It's laughable where they come up with these astronomical numbers. Items that have been found in coal seams include bells, shoe soles, toys, spoons, spark plugs just to name a few. Yes they appeared to be "fossilized" in the coal but if we are to believe these guys, that spark plug that was found has been there for 300 million years. Unbelievable.

Re:300 million years ago??????? (0)

Anonymous Coward | more than 5 years ago | (#24954641)

God, how I love the lunatics who believe all those urban legends. Where would we be without them? Oh, yes. We'd be in a modern society where science is taught and skeptical thinking encouraged.

Re:300 million years ago??????? (2, Insightful)

CaptainCarrot (84625) | more than 5 years ago | (#24954715)

You realize, don't you, that you're suggesting that coal seams have been laid down within the past 100 years? Thinking about it rationally would suggest to you that these items were dropped in the coal mine by miners, not laid down along with the coal. Or how do you propose they got there, to be found many meters below ground?

Re:300 million years ago??????? (0)

Anonymous Coward | more than 5 years ago | (#24956165)

Everyone knows that Haekel is a Young Earther...

Re:300 million years ago??????? (1)

Vectronic (1221470) | more than 5 years ago | (#24954891)

I was going to ask for a citation, but a simple Google for "items found in coal" resulted with Impossible Stuff Found In Coal And Rock [tripod.com]

Going from there you'l find more, but its odd that they are (from what ive found) all from the late 1800's/early 1900's... which my scepticism seems to over-ride as just wives-tales sort of stuff... a sort of joke that got taken seriously... or just to make the papers...

Not to say that I necessarily believe that its 300 million years old either, because coal can be made in a 10 thousand years as well, and probably even sooner given the right conditions...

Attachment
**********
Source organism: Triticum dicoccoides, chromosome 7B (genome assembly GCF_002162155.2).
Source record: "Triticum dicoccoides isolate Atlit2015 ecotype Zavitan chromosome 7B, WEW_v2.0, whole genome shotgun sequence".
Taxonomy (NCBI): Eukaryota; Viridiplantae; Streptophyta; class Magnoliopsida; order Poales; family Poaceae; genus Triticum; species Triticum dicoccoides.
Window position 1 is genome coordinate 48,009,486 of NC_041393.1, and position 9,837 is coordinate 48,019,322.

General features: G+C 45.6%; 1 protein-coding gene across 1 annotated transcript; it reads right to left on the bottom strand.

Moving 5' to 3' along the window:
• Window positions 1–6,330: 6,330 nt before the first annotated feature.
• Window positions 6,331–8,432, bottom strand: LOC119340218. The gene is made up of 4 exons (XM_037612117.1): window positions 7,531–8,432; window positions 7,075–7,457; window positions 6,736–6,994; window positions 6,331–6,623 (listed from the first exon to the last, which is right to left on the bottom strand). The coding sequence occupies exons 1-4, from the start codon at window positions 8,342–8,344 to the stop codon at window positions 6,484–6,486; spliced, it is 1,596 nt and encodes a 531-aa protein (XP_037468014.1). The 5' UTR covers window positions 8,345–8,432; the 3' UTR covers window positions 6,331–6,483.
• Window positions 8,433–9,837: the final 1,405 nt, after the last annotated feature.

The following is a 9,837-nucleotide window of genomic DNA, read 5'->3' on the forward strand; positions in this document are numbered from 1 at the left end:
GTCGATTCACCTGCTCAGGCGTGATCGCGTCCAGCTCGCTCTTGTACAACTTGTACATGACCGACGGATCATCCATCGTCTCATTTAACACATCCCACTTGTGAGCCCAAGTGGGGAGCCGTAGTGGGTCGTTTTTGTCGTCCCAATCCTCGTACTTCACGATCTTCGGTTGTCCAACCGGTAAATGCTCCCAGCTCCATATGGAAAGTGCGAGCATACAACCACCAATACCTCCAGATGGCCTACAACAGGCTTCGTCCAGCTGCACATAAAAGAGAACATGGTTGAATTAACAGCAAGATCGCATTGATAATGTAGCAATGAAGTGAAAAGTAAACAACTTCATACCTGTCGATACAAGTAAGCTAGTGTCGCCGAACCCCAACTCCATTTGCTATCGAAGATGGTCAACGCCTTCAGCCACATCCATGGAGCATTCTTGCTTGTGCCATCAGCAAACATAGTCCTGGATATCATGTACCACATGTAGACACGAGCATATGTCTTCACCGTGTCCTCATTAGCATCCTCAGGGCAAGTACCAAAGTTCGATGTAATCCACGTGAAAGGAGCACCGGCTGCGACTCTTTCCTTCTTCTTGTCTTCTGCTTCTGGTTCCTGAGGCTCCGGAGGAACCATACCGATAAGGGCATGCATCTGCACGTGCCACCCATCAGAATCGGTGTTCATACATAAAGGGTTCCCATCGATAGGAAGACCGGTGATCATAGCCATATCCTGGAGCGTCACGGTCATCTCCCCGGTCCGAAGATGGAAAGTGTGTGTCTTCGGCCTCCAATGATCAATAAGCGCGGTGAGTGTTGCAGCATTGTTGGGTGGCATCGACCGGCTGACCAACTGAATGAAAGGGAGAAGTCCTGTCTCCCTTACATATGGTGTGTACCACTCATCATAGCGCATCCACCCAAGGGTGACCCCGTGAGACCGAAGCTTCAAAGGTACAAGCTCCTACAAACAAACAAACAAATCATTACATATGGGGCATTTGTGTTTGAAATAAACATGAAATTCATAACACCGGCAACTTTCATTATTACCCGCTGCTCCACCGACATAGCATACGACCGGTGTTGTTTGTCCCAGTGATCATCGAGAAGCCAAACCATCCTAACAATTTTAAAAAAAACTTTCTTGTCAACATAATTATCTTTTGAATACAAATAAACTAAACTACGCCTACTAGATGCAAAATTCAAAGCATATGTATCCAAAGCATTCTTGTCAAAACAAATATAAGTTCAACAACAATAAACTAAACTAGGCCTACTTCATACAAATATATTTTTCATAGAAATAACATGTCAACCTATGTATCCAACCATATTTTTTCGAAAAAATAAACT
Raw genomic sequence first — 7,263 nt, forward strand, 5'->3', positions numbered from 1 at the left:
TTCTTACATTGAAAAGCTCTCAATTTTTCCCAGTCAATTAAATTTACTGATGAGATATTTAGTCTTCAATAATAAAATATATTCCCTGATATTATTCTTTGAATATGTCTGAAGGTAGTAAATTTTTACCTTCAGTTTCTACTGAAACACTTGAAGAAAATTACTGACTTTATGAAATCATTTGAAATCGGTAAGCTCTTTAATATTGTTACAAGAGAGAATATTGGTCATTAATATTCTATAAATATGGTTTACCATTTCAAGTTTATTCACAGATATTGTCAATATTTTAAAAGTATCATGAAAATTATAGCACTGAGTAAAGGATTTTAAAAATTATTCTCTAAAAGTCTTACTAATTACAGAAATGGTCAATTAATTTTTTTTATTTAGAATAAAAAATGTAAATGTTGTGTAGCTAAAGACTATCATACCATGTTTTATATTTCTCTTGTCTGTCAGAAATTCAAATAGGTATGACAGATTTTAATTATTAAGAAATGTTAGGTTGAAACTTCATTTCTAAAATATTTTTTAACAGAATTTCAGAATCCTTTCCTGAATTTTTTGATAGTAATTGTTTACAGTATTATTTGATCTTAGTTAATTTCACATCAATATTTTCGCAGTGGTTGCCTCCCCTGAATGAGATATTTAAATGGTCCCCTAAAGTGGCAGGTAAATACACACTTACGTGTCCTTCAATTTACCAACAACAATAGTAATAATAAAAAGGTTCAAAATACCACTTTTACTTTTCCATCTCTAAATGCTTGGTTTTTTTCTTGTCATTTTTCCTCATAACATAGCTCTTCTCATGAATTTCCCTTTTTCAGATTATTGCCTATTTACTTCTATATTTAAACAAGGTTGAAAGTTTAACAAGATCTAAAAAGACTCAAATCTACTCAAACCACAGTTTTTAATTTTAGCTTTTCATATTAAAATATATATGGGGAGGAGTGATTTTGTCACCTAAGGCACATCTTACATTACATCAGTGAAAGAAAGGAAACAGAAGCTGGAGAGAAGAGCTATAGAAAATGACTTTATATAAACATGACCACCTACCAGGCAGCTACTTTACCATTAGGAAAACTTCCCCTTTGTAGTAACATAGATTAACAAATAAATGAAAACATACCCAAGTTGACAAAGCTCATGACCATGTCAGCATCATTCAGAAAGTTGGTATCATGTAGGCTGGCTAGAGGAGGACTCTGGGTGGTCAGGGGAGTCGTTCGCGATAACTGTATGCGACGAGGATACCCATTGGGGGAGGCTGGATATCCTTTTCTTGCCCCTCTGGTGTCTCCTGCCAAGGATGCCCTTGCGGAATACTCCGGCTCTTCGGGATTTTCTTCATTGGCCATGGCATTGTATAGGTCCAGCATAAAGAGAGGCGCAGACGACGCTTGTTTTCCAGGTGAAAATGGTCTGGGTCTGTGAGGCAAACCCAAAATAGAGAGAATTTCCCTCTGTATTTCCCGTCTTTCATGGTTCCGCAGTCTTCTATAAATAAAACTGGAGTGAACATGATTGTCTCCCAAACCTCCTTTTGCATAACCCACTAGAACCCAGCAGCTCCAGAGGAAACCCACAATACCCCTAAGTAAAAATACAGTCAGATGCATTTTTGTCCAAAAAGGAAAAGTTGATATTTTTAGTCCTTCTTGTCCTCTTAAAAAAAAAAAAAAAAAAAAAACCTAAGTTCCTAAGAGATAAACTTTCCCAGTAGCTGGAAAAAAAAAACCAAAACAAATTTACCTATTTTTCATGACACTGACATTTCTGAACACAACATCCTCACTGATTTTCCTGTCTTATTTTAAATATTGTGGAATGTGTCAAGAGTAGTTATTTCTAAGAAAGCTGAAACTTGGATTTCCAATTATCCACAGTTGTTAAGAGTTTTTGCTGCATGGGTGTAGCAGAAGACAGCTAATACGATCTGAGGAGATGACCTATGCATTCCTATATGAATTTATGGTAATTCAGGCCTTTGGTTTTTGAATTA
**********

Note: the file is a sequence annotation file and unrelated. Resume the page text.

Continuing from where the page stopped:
Re:300 million years ago??????? (1)

wombert (858309) | more than 5 years ago | (#24955251)

its odd that they are (from what ive found) all from the late 1800's/early 1900's...

Might it have something to do with the decline in home coal use and/or far more automation of coal transport in the mines? Meaning fewer people who see an odd piece & have opportunity to break it open?

Just wondering if that could be part of the explanation...

Re:300 million years ago??????? (1)

geekoid (135745) | more than 5 years ago | (#24955273)

In this case, the coal has to be older then the trees. Thay's where they get the date.

I can show you links of people claiming to see big foot, ghosts, and angels. That don't make it so.

I mean look at that tripod post.

An unverified find by a 10 year old boy from an unidentified location containing an unidentified bell with unquantified composition claimed to be encased in a material that was believed to be coal.

Re:300 million years ago??????? (1)

florescent_beige (608235) | more than 5 years ago | (#24955723)

It's laughable where they come up with these astronomical numbers. Items that have been found in coal seams include bells, shoe soles, toys, spoons, spark plugs just to name a few. Yes they appeared to be "fossilized" in the coal but if we are to believe these guys, that spark plug that was found has been there for 300 million years. Unbelievable.

You're having us on, aren't you? Oh you mischievous rapscallion you! Well played sir, indeed!

hectares, yeah I remember them (1)

AssTard (684911) | more than 5 years ago | (#24954527)

they were on the Saturday Night Fever soundtrack. QUite an album, that. Made for some great love making music.

Anything else? (1)

actionbastard (1206160) | more than 5 years ago | (#24954553)

The BBC article, as well as the OP, are quite devoid of additional linkage. Anybody have anymore on this? Don't be a smartass and point to Google or you'll be the first one tossed into the LHC singularity.

Noah's Flood (0)

Anonymous Coward | more than 5 years ago | (#24954909)

More evidence for Noah's worldwide flood.

Constantly amazed by Earth (1)

M0b1u5 (569472) | more than 5 years ago | (#24955151)

I never cease to be amazed by the Earth's ability to record it's own history in the most remarkable detail.

Re:Constantly amazed by Earth (1)

bendodge (998616) | more than 5 years ago | (#24955293)

That's why I'm very interested to see how different these fossils are from modern plants. I'm betting about zilch.

Re:Constantly amazed by Earth (1)